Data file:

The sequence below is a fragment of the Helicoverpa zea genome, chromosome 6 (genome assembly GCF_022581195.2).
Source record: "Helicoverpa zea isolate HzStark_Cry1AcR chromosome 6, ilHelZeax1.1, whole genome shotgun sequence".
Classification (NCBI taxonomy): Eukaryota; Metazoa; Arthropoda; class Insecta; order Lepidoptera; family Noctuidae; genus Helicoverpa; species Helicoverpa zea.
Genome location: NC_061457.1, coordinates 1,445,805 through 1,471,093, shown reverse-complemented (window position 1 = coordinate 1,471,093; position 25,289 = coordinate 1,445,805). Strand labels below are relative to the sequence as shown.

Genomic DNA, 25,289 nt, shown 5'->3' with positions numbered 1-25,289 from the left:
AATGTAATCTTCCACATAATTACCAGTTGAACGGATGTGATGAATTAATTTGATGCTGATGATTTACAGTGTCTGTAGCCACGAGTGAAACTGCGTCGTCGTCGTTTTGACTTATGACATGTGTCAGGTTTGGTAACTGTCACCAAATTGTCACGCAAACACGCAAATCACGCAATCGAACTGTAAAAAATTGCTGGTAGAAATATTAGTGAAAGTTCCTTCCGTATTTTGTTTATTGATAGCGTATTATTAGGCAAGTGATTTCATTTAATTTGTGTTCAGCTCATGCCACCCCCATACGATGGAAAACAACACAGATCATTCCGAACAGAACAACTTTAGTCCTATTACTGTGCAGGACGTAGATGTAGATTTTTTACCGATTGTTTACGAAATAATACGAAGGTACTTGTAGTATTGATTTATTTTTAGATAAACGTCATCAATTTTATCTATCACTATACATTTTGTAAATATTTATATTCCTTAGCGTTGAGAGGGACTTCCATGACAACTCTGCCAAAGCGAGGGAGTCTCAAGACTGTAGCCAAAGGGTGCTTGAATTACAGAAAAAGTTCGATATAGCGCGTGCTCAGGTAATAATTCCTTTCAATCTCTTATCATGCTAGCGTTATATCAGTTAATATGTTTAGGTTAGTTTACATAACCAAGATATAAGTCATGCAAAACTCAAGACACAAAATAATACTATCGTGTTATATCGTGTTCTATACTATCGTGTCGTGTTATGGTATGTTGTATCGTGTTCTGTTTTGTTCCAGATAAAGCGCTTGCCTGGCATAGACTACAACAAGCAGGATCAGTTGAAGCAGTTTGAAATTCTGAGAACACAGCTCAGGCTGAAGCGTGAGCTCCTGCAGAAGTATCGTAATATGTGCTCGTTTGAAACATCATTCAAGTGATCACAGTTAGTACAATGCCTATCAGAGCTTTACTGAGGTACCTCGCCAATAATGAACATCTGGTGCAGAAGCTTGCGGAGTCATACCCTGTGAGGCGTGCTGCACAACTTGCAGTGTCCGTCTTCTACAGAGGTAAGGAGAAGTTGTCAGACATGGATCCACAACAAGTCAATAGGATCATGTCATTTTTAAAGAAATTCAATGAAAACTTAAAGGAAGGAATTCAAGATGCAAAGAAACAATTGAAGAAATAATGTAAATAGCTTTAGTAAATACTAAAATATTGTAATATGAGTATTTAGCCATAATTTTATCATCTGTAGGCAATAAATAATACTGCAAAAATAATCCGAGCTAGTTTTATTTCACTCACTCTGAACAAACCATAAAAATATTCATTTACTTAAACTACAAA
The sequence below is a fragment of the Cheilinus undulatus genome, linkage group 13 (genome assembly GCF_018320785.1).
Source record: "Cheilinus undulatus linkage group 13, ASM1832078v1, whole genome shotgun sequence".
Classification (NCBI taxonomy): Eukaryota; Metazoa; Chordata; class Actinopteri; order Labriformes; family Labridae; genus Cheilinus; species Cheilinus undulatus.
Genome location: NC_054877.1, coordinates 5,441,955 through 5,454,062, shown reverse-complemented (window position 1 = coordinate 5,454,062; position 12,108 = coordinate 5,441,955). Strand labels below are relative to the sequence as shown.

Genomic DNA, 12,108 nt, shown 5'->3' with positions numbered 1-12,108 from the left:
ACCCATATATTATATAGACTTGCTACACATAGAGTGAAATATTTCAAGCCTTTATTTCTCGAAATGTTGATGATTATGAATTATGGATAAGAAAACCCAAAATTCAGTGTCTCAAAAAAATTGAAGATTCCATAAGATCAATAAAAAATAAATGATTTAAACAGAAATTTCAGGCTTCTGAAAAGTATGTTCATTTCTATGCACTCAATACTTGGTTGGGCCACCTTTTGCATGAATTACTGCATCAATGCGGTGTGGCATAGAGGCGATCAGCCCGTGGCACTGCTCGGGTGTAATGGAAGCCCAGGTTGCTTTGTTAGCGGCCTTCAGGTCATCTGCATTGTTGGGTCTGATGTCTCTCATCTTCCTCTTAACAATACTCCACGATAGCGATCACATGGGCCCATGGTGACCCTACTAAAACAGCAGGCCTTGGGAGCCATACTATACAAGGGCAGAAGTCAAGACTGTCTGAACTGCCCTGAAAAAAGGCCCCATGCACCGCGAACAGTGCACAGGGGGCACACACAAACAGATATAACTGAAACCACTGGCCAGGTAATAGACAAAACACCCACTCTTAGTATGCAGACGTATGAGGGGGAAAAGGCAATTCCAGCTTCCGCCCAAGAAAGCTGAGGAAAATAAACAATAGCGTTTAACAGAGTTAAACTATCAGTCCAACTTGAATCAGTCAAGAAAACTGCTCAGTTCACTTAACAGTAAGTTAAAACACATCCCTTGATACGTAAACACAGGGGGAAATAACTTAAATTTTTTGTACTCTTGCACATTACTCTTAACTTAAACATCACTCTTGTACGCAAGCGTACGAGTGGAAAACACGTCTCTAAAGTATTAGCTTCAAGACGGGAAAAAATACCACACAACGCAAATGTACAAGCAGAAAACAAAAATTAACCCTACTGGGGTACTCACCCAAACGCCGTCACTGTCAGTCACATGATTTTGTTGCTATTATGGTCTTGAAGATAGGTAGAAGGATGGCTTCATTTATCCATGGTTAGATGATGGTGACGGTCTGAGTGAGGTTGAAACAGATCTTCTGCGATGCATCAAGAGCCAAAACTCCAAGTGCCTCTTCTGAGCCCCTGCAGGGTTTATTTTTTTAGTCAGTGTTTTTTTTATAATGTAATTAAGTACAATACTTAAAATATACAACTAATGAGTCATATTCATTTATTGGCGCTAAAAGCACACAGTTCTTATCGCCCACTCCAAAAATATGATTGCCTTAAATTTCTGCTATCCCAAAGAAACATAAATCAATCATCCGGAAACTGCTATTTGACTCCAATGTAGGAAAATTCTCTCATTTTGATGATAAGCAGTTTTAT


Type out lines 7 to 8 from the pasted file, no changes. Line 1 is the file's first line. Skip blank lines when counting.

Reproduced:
The sequence below is a fragment of the Cheilinus undulatus genome, linkage group 13 (genome assembly GCF_018320785.1).
Source record: "Cheilinus undulatus linkage group 13, ASM1832078v1, whole genome shotgun sequence".